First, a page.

“Everyone has their own opinions, ma’am” he repeated.

 

“I guess you’re right.” I said in disbelief. “Welcome to the neighborhood.” And I drove off.

 

Those boys lasted about a year and then moved somewhere else. I found myself praying for rain because they wouldn’t fly their flag when the weather was bad. We didn’t see it all winter but it came out again in the spring. One neighbor said she called the police to ask them to take it down. I’m sure that can’t be legal, but she said maybe because of the size of it, or the fact that it was flying on the back of a pickup truck, the police succeeded in making them take it down.

 

In the days and months to come, I realized how prevalent racism was in my own backyard. I had no idea. My parents talked to me about race growing up. They taught me to love everyone equally. They made fun of my grandma for always mentioning that her friend Betty was black. “My black friend Betty,” she would always say. We had friends who were black, it just didn’t seem to matter much to me. I judged a person by the content of their character, not the color of their skin. I honestly didn’t think racism was still a thing among people in suburban St. Louis County.

 

But my parents never taught me about systemic racism* or white privilege. I don’t think they knew much about it themselves.

 

Since the events in Ferguson, a place I spent half of my childhood in, I’ve learned a lot about white privilege and racism and I’m trying to constantly learn more.

 

So when I read a Facebook post the other day questioning the importance of Simone Manuel’s history making gold medal, I made an audible pshhh. Asher heard me say it and asked why I had made that sound.

Simone Manuel wins Gold
via www.nydailynews.com

I told him that for the first time in history an African American woman had won the gold medal in an individual swimming race but some people are questioning why that’s a big deal. They think, black people have had the same opportunity to achieve swimming goals as white people, why is it significant that this is just now happening?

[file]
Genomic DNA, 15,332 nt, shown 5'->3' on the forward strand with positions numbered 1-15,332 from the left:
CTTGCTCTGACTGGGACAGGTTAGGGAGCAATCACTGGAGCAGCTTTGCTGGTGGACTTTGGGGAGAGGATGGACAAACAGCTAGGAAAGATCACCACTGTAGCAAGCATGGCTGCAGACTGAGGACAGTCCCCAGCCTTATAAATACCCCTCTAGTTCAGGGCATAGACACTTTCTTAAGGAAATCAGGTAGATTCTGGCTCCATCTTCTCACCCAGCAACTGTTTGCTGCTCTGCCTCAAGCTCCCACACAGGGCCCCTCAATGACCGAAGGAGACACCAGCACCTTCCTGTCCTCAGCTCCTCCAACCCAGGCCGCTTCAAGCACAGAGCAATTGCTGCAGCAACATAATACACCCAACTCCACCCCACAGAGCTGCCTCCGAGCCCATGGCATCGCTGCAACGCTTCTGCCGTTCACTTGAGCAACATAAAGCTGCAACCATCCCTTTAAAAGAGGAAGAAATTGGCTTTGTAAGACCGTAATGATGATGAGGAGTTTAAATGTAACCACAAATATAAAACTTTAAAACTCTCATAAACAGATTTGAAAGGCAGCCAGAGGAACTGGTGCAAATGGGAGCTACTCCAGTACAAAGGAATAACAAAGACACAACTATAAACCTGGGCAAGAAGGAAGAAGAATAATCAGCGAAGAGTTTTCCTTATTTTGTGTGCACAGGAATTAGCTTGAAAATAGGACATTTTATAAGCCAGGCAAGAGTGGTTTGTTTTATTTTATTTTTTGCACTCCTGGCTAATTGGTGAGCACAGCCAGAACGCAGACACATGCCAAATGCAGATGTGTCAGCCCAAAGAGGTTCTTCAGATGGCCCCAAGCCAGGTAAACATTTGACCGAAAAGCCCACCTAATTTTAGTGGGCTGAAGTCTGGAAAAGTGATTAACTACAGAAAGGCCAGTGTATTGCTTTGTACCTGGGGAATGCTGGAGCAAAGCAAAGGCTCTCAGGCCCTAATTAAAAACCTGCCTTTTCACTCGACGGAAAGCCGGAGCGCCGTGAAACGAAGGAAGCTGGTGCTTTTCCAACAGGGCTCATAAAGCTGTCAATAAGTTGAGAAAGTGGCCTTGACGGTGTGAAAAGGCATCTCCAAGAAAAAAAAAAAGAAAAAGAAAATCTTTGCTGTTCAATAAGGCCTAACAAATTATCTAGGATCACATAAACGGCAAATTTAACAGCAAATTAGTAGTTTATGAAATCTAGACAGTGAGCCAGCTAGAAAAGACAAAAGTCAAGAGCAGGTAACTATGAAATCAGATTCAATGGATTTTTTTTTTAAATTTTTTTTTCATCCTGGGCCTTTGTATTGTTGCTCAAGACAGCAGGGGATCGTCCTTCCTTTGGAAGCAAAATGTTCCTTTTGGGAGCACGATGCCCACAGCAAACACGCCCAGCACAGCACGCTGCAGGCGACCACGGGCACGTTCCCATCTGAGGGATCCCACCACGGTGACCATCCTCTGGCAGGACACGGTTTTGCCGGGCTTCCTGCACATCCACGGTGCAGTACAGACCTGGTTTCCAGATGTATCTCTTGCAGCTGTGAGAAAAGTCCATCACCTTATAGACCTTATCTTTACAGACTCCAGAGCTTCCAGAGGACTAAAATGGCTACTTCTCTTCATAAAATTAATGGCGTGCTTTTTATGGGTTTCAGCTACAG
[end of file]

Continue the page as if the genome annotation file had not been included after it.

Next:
I told Asher that those people would be wrong. It is very sad that black people are not treated the same way as white people in our country. Yes they can vote, yes they can sit where they want on a bus, and are no longer slaves but the fact that they once were, still very much matters.

 

You see, just two generations ago, black people weren’t allowed to swim in public pools with white people. When they were legally forced to desegregate, many pools chose to close rather than let black people into their white run pools. You can change the laws but you can’t change the people. This resulted in a disproportionate amount of black people who don’t know how to swim even today. I read that anywhere between 58% and 70% of all African Americans do not know how to swim.

 

If your parents didn’t know how to swim, it was likely that you never learned because they couldn’t teach you. So if someone in Simone Manuel’s family history broke the mould and taught their child to do something their parents couldn’t teach them how to do, that is a big deal.

 

And that’s what we have to do, too. I can’t ignore my own white privilege or the racism that exists all around me anymore. I have to make my kids aware of the brokenness of this world in order to fix it. If white people aren’t aware of the rampant racism in our city who will help? You may be thinking that you’re not racist and that you treat everyone equally and that’s all you can do. My parents did an excellent job teaching me to love my neighbors no matter who they are but it has become clear that treating people kindly is not enough to change the world.

 

What can we do? Well, to start off:

1) Educate yourself on the state of racism in this country. White privilege is a thing. Privilege doesn’t mean that you’ve had an easier life than anyone else, educate yourself on what it does mean.

2) Talk to your kids about what you’re learning.

And 3) start praying and thinking about how we can support our neighbors of color. I mean, who better than a middle class white woman to stand up to her racist white neighbor? People of color aren’t going to change the mind of someone who is already set against them but we can speak for them in many situations.

 

What else can we do? I have some ideas I’ll post about in the days to come but I’m still learning so feel free to comment below with your suggestions.

 

 

 

 

 

 

Jesus, may we follow in your example to love our neighbors sacrificially like you showed us how. Show us how we can stand up for black lives as someone who can’t relate to their experiences. Show us how to make real change in a country that has such deep roots in partiality. May we be your ambassadors bringing light back into this dark world.

 

*If you don’t have time to watch the whole 15 minute video, just start at minute 7.